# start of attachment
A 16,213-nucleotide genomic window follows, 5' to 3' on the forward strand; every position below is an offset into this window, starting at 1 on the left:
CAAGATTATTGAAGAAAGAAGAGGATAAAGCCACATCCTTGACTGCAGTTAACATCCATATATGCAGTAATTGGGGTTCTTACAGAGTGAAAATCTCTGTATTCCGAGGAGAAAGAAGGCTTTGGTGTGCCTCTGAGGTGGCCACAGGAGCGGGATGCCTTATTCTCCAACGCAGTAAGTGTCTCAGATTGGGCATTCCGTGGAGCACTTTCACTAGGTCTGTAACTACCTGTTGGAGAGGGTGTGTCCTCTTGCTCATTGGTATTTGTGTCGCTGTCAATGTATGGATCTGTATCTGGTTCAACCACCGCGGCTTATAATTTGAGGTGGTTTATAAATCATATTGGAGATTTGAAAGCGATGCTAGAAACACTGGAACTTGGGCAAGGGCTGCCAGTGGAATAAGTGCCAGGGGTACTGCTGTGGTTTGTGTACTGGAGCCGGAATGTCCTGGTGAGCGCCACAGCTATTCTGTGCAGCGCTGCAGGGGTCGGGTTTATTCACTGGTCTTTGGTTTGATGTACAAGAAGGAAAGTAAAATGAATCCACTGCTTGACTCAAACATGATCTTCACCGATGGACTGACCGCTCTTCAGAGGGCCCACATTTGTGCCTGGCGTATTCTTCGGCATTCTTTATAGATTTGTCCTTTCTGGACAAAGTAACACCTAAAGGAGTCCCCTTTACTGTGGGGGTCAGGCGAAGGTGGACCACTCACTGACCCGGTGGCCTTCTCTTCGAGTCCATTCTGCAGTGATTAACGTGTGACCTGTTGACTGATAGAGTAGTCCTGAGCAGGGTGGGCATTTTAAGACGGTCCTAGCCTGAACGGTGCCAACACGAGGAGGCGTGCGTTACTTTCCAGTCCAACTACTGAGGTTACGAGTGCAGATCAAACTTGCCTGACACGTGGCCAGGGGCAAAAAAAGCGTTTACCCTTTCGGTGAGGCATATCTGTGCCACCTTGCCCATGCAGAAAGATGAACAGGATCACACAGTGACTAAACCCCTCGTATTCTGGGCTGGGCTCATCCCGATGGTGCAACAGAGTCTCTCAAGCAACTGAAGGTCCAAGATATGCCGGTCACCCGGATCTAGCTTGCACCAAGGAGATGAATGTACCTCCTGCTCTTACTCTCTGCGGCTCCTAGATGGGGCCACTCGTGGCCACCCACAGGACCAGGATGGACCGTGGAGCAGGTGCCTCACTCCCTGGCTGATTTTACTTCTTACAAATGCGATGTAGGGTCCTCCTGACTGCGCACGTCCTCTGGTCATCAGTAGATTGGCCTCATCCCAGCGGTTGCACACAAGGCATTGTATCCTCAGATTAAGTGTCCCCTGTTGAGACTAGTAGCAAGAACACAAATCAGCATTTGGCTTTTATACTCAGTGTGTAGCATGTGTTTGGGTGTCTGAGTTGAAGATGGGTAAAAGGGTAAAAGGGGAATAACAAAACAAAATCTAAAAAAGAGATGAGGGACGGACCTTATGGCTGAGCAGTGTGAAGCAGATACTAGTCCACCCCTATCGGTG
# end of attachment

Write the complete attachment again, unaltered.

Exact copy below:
A 16,213-nucleotide genomic window follows, 5' to 3' on the forward strand; every position below is an offset into this window, starting at 1 on the left:
CAAGATTATTGAAGAAAGAAGAGGATAAAGCCACATCCTTGACTGCAGTTAACATCCATATATGCAGTAATTGGGGTTCTTACAGAGTGAAAATCTCTGTATTCCGAGGAGAAAGAAGGCTTTGGTGTGCCTCTGAGGTGGCCACAGGAGCGGGATGCCTTATTCTCCAACGCAGTAAGTGTCTCAGATTGGGCATTCCGTGGAGCACTTTCACTAGGTCTGTAACTACCTGTTGGAGAGGGTGTGTCCTCTTGCTCATTGGTATTTGTGTCGCTGTCAATGTATGGATCTGTATCTGGTTCAACCACCGCGGCTTATAATTTGAGGTGGTTTATAAATCATATTGGAGATTTGAAAGCGATGCTAGAAACACTGGAACTTGGGCAAGGGCTGCCAGTGGAATAAGTGCCAGGGGTACTGCTGTGGTTTGTGTACTGGAGCCGGAATGTCCTGGTGAGCGCCACAGCTATTCTGTGCAGCGCTGCAGGGGTCGGGTTTATTCACTGGTCTTTGGTTTGATGTACAAGAAGGAAAGTAAAATGAATCCACTGCTTGACTCAAACATGATCTTCACCGATGGACTGACCGCTCTTCAGAGGGCCCACATTTGTGCCTGGCGTATTCTTCGGCATTCTTTATAGATTTGTCCTTTCTGGACAAAGTAACACCTAAAGGAGTCCCCTTTACTGTGGGGGTCAGGCGAAGGTGGACCACTCACTGACCCGGTGGCCTTCTCTTCGAGTCCATTCTGCAGTGATTAACGTGTGACCTGTTGACTGATAGAGTAGTCCTGAGCAGGGTGGGCATTTTAAGACGGTCCTAGCCTGAACGGTGCCAACACGAGGAGGCGTGCGTTACTTTCCAGTCCAACTACTGAGGTTACGAGTGCAGATCAAACTTGCCTGACACGTGGCCAGGGGCAAAAAAAGCGTTTACCCTTTCGGTGAGGCATATCTGTGCCACCTTGCCCATGCAGAAAGATGAACAGGATCACACAGTGACTAAACCCCTCGTATTCTGGGCTGGGCTCATCCCGATGGTGCAACAGAGTCTCTCAAGCAACTGAAGGTCCAAGATATGCCGGTCACCCGGATCTAGCTTGCACCAAGGAGATGAATGTACCTCCTGCTCTTACTCTCTGCGGCTCCTAGATGGGGCCACTCGTGGCCACCCACAGGACCAGGATGGACCGTGGAGCAGGTGCCTCACTCCCTGGCTGATTTTACTTCTTACAAATGCGATGTAGGGTCCTCCTGACTGCGCACGTCCTCTGGTCATCAGTAGATTGGCCTCATCCCAGCGGTTGCACACAAGGCATTGTATCCTCAGATTAAGTGTCCCCTGTTGAGACTAGTAGCAAGAACACAAATCAGCATTTGGCTTTTATACTCAGTGTGTAGCATGTGTTTGGGTGTCTGAGTTGAAGATGGGTAAAAGGGTAAAAGGGGAATAACAAAACAAAATCTAAAAAAGAGATGAGGGACGGACCTTATGGCTGAGCAGTGTGAAGCAGATACTAGTCCACCCCTATCGGTG